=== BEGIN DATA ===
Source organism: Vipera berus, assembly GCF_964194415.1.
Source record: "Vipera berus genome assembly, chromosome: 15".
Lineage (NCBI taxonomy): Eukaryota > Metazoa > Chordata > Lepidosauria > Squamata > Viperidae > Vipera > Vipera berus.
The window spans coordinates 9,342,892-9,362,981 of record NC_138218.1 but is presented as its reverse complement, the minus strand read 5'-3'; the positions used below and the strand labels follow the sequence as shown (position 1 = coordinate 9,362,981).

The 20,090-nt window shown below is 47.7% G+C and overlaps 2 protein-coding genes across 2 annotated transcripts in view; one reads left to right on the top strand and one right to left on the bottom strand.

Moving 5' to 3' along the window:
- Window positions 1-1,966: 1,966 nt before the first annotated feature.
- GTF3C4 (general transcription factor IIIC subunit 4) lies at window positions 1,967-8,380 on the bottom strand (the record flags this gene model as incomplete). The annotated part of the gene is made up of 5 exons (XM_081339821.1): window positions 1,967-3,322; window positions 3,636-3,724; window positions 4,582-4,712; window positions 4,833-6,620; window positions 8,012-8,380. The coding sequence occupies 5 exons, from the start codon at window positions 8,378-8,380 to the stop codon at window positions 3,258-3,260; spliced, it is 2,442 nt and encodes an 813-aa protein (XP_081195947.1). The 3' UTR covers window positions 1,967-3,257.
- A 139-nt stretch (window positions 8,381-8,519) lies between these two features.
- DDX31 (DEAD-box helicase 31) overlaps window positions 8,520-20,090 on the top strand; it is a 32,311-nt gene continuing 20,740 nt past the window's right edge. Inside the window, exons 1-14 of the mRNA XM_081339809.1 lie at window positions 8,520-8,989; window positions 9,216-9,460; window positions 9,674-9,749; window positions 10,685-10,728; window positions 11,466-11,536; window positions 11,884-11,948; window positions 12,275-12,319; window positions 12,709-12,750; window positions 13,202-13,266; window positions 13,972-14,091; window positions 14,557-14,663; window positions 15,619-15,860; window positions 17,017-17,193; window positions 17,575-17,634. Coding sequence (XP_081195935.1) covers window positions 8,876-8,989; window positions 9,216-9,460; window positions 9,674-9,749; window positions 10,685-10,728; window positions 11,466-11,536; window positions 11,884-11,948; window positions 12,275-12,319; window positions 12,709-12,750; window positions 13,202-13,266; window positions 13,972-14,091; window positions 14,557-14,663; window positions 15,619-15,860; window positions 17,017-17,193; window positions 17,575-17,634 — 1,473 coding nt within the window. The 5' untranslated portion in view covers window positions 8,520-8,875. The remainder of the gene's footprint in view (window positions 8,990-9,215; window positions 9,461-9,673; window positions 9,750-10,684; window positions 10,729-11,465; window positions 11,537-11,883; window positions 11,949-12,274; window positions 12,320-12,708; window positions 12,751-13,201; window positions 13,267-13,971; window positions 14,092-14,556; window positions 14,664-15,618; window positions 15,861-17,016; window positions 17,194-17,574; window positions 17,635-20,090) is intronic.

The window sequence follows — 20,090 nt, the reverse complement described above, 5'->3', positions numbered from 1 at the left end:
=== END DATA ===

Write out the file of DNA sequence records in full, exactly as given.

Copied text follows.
Source organism: Vipera berus, assembly GCF_964194415.1.
Source record: "Vipera berus genome assembly, chromosome: 15".
Lineage (NCBI taxonomy): Eukaryota > Metazoa > Chordata > Lepidosauria > Squamata > Viperidae > Vipera > Vipera berus.
The window spans coordinates 9,342,892-9,362,981 of record NC_138218.1 but is presented as its reverse complement, the minus strand read 5'-3'; the positions used below and the strand labels follow the sequence as shown (position 1 = coordinate 9,362,981).

The 20,090-nt window shown below is 47.7% G+C and overlaps 2 protein-coding genes across 2 annotated transcripts in view; one reads left to right on the top strand and one right to left on the bottom strand.

Moving 5' to 3' along the window:
- Window positions 1-1,966: 1,966 nt before the first annotated feature.
- GTF3C4 (general transcription factor IIIC subunit 4) lies at window positions 1,967-8,380 on the bottom strand (the record flags this gene model as incomplete). The annotated part of the gene is made up of 5 exons (XM_081339821.1): window positions 1,967-3,322; window positions 3,636-3,724; window positions 4,582-4,712; window positions 4,833-6,620; window positions 8,012-8,380. The coding sequence occupies 5 exons, from the start codon at window positions 8,378-8,380 to the stop codon at window positions 3,258-3,260; spliced, it is 2,442 nt and encodes an 813-aa protein (XP_081195947.1). The 3' UTR covers window positions 1,967-3,257.
- A 139-nt stretch (window positions 8,381-8,519) lies between these two features.
- DDX31 (DEAD-box helicase 31) overlaps window positions 8,520-20,090 on the top strand; it is a 32,311-nt gene continuing 20,740 nt past the window's right edge. Inside the window, exons 1-14 of the mRNA XM_081339809.1 lie at window positions 8,520-8,989; window positions 9,216-9,460; window positions 9,674-9,749; window positions 10,685-10,728; window positions 11,466-11,536; window positions 11,884-11,948; window positions 12,275-12,319; window positions 12,709-12,750; window positions 13,202-13,266; window positions 13,972-14,091; window positions 14,557-14,663; window positions 15,619-15,860; window positions 17,017-17,193; window positions 17,575-17,634. Coding sequence (XP_081195935.1) covers window positions 8,876-8,989; window positions 9,216-9,460; window positions 9,674-9,749; window positions 10,685-10,728; window positions 11,466-11,536; window positions 11,884-11,948; window positions 12,275-12,319; window positions 12,709-12,750; window positions 13,202-13,266; window positions 13,972-14,091; window positions 14,557-14,663; window positions 15,619-15,860; window positions 17,017-17,193; window positions 17,575-17,634 — 1,473 coding nt within the window. The 5' untranslated portion in view covers window positions 8,520-8,875. The remainder of the gene's footprint in view (window positions 8,990-9,215; window positions 9,461-9,673; window positions 9,750-10,684; window positions 10,729-11,465; window positions 11,537-11,883; window positions 11,949-12,274; window positions 12,320-12,708; window positions 12,751-13,201; window positions 13,267-13,971; window positions 14,092-14,556; window positions 14,664-15,618; window positions 15,861-17,016; window positions 17,194-17,574; window positions 17,635-20,090) is intronic.

The window sequence follows — 20,090 nt, the reverse complement described above, 5'->3', positions numbered from 1 at the left end: